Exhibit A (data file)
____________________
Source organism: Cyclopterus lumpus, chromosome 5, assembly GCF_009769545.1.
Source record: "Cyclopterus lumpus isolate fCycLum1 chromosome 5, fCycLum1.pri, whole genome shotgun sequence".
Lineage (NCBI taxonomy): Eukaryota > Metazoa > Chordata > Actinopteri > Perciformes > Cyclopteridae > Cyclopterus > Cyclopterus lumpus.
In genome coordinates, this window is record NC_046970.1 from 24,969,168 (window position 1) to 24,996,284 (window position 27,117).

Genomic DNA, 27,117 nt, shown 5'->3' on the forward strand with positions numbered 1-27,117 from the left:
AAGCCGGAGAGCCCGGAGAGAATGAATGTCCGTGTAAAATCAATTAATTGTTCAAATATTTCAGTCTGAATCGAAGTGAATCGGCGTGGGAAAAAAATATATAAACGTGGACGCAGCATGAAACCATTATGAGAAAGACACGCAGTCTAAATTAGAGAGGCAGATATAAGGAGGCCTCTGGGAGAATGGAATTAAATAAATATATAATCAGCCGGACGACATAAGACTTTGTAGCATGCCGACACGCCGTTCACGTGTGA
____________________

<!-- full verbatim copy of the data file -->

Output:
Source organism: Cyclopterus lumpus, chromosome 5, assembly GCF_009769545.1.
Source record: "Cyclopterus lumpus isolate fCycLum1 chromosome 5, fCycLum1.pri, whole genome shotgun sequence".
Lineage (NCBI taxonomy): Eukaryota > Metazoa > Chordata > Actinopteri > Perciformes > Cyclopteridae > Cyclopterus > Cyclopterus lumpus.
In genome coordinates, this window is record NC_046970.1 from 24,969,168 (window position 1) to 24,996,284 (window position 27,117).

Genomic DNA, 27,117 nt, shown 5'->3' on the forward strand with positions numbered 1-27,117 from the left:
AAGCCGGAGAGCCCGGAGAGAATGAATGTCCGTGTAAAATCAATTAATTGTTCAAATATTTCAGTCTGAATCGAAGTGAATCGGCGTGGGAAAAAAATATATAAACGTGGACGCAGCATGAAACCATTATGAGAAAGACACGCAGTCTAAATTAGAGAGGCAGATATAAGGAGGCCTCTGGGAGAATGGAATTAAATAAATATATAATCAGCCGGACGACATAAGACTTTGTAGCATGCCGACACGCCGTTCACGTGTGA